By Carol K. Carr
The new fiction shelf at my library turns up some fun things sometimes. This was a fun and quick read. A madame at a brothel in London in 1876 becomes embroiled with one of England’s spymasters and matters of national security when a top government official dies at her establishment. The action is well-paced, the characters likeable (if not 100% believable), and Carr sets it up well for sequels/a series. India has a mysterious backstory that is hinted at in intriguing tidbits but not fully explored yet. The real-world history exposition can be a bit dry, but including it is unavoidable in any kind of historical fiction, I’ve found. My two major complaints with this book are: 1) while Carr makes it clear in the preface that (although the main character is a brothel owner and sometimes practitioner) there will be no detailed sex scenes, I did not think this also meant there would be no romance; and there wasn’t, despite ample opportunity between two certain characters (a 3rd character even comments on a likely attraction between the two, but neither of the two mention, act like, or act on such an attraction), which was a bit of a letdown as the back cover blurb led me to believe the romance plot line was not only existent but significant; and 2) after all the danger and hullabaloo and spy stuff, they are not successful in achieving one of the main objectives (all I can say here, without massive spoilers). So, while it was generally a fun read and I enjoyed the characters, the story as a whole ended on a somewhat disappointing note. Still, I will likely pick up the next one, just for some sense of resolution.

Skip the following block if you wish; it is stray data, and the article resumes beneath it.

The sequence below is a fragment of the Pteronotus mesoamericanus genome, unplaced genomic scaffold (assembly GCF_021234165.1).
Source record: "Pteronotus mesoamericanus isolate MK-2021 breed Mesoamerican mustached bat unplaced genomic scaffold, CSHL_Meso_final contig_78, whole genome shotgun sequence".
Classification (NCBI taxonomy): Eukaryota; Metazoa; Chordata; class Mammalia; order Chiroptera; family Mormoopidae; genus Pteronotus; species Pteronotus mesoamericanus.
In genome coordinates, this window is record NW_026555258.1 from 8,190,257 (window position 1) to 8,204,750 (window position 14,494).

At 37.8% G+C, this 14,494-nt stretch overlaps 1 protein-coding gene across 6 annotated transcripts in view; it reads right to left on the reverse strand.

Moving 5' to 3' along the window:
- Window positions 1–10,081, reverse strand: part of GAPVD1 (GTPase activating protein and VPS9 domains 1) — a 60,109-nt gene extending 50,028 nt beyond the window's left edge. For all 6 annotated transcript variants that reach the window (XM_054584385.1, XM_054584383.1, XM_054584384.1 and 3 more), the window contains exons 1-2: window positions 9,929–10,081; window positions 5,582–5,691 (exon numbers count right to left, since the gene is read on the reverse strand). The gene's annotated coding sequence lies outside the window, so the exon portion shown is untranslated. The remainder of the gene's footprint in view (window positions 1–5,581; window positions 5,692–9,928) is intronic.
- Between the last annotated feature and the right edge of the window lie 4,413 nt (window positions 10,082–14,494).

I give it 3/5 stars.